CleenFeed: ACMA Blacklist and Wikileaks

March 24, 2009 by Aaron

CleenFeed: ACMA Blacklist and Wikileaks

ACMA's secret list of banned web pages has reportedly been leaked to although it appears the method to derive this list is not as sinister as the mainstream media has made out.  The original leaked list appeared to be 2 years old, full of dead urls and with a couple of new URLs tacked on for good measure.  The second list published on the 20th of March has been explained in a bit more detail by Wikileaks. This Crikey quote explains the Blacklist comes from a group of:

Family Friendly Filters and one of those provided free to (a few) Australian families by the Howard government's now defunct NetAlert scheme. Provided you're reasonably tech-savvy, you can extract a list of URLs with the rather unambiguous name "Websites_ACMA.txt". Depending on which version of the software you download, you get the August 2008 list as published, or something similar containing more recent material.

This method has been proven and also fixed at the Source.

Senator the Hon Stephen Conroy calls the published Wikileaks list of urls as Grossly irresponsible. He is right in this regard as most of the list of URL's is generally the lowest form of human filth you can imagine, though the Blacklisting of generic 'unwanted material' is a case of going too far.  In an interesting turn of Events, iiNet has quit Conroy's filter trial.

Malone stated that the recent media storm around the leaked blacklist of URLs similar to the ACMA blacklist was part of the reason iiNet had decided to withdraw, along with the policy which was always changing and "confused" explanations of the trial's purpose.

"It became increasingly clear that the trial was not simply about restricting child pornography or other such illegal material, but a much wider range of issues including what the government simply describes as 'unwanted material' without an explanation of what that includes," Malone said in a statement.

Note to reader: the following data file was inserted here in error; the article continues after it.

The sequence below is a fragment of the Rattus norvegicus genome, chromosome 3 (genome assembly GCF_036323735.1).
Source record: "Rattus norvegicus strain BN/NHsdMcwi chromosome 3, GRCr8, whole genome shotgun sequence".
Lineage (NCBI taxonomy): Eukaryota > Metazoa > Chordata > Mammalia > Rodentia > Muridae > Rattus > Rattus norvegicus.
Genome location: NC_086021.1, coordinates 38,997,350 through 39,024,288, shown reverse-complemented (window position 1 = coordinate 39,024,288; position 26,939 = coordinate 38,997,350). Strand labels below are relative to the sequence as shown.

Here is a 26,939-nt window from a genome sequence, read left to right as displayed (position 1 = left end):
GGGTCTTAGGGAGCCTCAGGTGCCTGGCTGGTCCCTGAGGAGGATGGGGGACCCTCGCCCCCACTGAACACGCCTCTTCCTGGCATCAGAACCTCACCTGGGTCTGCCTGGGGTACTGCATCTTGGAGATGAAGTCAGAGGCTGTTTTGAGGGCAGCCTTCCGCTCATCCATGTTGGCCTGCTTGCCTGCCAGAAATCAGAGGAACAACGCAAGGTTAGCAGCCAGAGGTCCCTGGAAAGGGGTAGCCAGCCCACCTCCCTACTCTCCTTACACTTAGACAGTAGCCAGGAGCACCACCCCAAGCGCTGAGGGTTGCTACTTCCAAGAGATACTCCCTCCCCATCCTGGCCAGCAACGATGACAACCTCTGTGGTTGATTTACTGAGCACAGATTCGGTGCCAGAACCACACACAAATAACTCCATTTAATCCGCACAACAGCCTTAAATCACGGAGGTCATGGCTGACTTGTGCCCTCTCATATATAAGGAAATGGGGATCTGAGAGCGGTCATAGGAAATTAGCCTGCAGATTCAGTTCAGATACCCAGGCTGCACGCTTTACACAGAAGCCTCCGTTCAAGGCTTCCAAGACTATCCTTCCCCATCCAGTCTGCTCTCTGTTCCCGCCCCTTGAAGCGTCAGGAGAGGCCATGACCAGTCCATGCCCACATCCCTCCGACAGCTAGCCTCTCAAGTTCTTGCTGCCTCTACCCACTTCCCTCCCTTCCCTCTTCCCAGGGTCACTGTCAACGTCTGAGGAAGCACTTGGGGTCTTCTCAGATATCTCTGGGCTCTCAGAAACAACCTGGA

Wikileaks to Conroy: Go after our source and we will go after you

WIKILEAKS PRESS RELEASE (for immediate release)
Thu Mar 19 23:07:20 EDT 2009

"Wikileaks to Conroy: Go after our source and we will go after you."

The Stockholm based publisher of Wikileaks today issued a warning to the Australian Minister for Broadband, Communications and the Digital Economy, Senator Steven Conroy, who is responsible for Australian internet censorship.

Senator Conroy issued an official media release yesterday in response to Wikileaks' release of last year's confidential Australian internet censorship blacklist. The Senator said that his department, "is investigating this matter and is considering a range of possible actions it may take including referral to the Australian Federal Police. Any Australian involved in making this content publicly available would be at serious risk of criminal prosecution."

The Senator is perhaps unware of the legal and diplomatic risks associated with the statement.

Sunshine Press Legal Adviser Jay Lim stated:

"Under the Swedish Constitution's Press Freedom Act, the right of a confidential press source to anonymity is protected, and criminal penalties apply to anyone acting to breach that right.

Wikileaks source documents are received in Sweden and published from Sweden so as to derive maximum benefit from this legal protection. Should the Senator or anyone else attempt to discover our source we will refer the matter to the Constitutional Police for prosecution, and, if necessary, ask that the Senator and anyone else involved be extradited to face justice for breaching fundamental rights."

Senator Conroy may wish to consider the position of the South African Competition Commission, which decided to cancel its own high profile leak investigation in January after being advised of the legal ramifications of interfering with Sunshine Press sources.

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